Woodruff Place residents want park to replace nearby prison

INDIANAPOLIS, Ind. – The last time anybody asked the residents on Indianapolis’ east side their thoughts about locating a prison in their neighborhood, Ulysses S. Grant was president.

Since 1873, the 15 acres at New York and Randolph streets have been home to a state prison. It has housed female offenders and more recently male inmates who were being transitioned back into society after serving their sentences.

The Indiana Department of Correction announced last week it will close the Re-Entry Educational Facility at the end of the July, whetting the imaginations of city officials, the sheriff and neighbors as to what could become of the former prison.

“It’s been over a hundred years since the neighborhood has been asked about what they want to see on this site,” said Will Pritchard, a member of the Woodruff Place Neighborhood Association.  “We just feel like we’re overdue for the neighborhood participating in the discussion and having a powerful influence on what ought to be on this site that is complimentary to all the things already happening in the neighborhood.”

Independent of his board, Pritchard and a handful of residents have developed a plan to build a park at the location.

“Within a mile of this site, there are many many schools that don’t have outdoor playing fields so we see this as a potential place for playing fields for schools, public recreational space for neighborhood residents,” said Pritchard who counts 2000 children in the immediate area who need access to recreational and parks facilities. “We’ve pitched an idea for a boys and girls club on one corner. There isn’t a boys and girls club on the near east side.”

Pritchard claims Willard Park could be relocated to the former prison site as a safe alternative to the underused green space currently at East Washington and State streets a few blocks south.

“Willard Park is still very difficult to access on the south side,” he said. “It’s unsafe to access on the north side because you have kids crossing Washington Street, so it just doesn’t make sense for a park.”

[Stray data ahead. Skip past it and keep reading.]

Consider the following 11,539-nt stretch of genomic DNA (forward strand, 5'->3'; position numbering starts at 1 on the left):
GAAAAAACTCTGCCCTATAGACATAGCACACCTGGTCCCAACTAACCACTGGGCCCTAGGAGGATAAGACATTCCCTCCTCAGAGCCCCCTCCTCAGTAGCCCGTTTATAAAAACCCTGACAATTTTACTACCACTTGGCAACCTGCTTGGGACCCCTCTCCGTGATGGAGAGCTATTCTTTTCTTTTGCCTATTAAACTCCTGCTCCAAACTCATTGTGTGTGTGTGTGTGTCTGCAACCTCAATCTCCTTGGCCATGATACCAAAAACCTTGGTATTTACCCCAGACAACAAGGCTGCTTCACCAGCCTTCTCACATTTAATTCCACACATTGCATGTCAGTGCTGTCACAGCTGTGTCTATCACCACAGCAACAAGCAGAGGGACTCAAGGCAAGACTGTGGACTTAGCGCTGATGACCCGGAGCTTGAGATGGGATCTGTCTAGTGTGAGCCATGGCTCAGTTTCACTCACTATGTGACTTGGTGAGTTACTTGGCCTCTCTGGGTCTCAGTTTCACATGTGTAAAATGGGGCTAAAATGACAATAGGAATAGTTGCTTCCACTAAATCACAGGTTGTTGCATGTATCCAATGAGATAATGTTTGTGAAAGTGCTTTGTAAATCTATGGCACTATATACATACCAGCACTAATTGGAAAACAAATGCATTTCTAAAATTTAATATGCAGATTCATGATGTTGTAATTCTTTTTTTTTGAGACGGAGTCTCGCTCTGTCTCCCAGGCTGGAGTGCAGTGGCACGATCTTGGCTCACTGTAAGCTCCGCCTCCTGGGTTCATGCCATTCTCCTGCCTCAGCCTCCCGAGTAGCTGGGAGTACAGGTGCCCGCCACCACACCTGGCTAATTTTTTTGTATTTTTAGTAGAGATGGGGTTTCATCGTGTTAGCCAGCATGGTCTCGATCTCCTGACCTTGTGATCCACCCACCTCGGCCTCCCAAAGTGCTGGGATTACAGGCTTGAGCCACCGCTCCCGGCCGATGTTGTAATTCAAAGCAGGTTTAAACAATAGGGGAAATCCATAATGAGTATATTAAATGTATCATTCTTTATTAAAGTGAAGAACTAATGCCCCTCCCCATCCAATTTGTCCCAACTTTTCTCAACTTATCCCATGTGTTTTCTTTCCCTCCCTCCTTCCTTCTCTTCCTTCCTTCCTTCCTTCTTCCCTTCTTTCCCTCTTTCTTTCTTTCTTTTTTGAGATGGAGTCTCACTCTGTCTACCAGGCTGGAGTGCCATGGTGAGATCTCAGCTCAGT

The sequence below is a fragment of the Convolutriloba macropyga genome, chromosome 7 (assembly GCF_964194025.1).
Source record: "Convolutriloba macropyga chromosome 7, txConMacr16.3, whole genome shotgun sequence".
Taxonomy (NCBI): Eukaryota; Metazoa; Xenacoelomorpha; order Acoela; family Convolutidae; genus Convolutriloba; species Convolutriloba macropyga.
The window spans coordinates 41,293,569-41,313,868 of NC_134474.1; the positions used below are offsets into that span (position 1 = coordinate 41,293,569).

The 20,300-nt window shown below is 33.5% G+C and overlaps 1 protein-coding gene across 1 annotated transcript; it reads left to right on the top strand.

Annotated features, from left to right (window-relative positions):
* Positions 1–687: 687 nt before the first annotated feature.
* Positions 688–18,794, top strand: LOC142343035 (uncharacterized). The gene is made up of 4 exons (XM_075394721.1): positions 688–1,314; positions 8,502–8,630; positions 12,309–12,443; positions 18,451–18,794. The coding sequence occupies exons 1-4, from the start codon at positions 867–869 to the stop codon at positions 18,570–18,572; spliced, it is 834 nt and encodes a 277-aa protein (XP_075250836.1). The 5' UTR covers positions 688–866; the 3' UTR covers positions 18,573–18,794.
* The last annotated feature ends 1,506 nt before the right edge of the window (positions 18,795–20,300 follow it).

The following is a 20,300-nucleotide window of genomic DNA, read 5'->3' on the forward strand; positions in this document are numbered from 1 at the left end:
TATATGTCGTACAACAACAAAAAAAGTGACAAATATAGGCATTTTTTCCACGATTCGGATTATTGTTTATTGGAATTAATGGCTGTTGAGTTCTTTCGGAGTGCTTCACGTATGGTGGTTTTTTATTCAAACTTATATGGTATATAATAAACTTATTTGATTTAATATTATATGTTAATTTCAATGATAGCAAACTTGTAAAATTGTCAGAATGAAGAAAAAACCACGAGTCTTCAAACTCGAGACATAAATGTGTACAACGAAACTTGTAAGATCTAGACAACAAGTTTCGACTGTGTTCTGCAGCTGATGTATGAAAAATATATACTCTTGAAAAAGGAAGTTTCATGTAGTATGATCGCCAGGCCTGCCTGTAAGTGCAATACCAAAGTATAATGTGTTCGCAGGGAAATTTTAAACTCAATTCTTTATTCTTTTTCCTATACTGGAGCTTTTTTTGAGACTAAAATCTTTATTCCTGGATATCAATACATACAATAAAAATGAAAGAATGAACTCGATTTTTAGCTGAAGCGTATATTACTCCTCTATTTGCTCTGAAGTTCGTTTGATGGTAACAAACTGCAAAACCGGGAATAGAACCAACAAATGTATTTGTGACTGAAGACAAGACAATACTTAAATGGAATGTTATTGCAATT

Pritchard said the nine-acre site could then be reutilized for multi-unit housing and retail along the busy Washington Street strip east of the Angie’s List complex, which brought revitalization to its near downtown neighborhood.

Marion County Sheriff John Layton toured the IDOC property last week and speculated it could hold excess inmates who have overcrowded the current county jail system and are now housed, at a cost of more than $1 million a year, in jails as far away as Elkhart County.

Mayor Joe Hogsett has proposed spending $9.5 million to build an assessment center for offenders experiencing addiction, mental illness or homelessness at his planned $565 million community justice center complex to be constructed on the former Citizens Energy Coke Plant site on East Prospect Street.

A criminal justice reform task force suggested off-ramping such offenders into treatment and referral services as opposed to incarceration as an alternative to adding expensive excess capacity in a new jail.

The former women’s prison, with its secure central location, 420 beds, mostly in a dorm setting, classrooms, food services, library and gymnasium might fulfill Hogsett’s needs for a jail alternative for chronic non-violent offenders.

Pritchard said a new park would complement the advancements made to the near east side since the area was designated a Super Bowl Legacy community in advanced of the 2012 NFL Championship Game in Indianapolis which led to spurred investment, new housing construction and rehabilitation and commercial development.

“This could be a further trigger to help jumpstart that process.”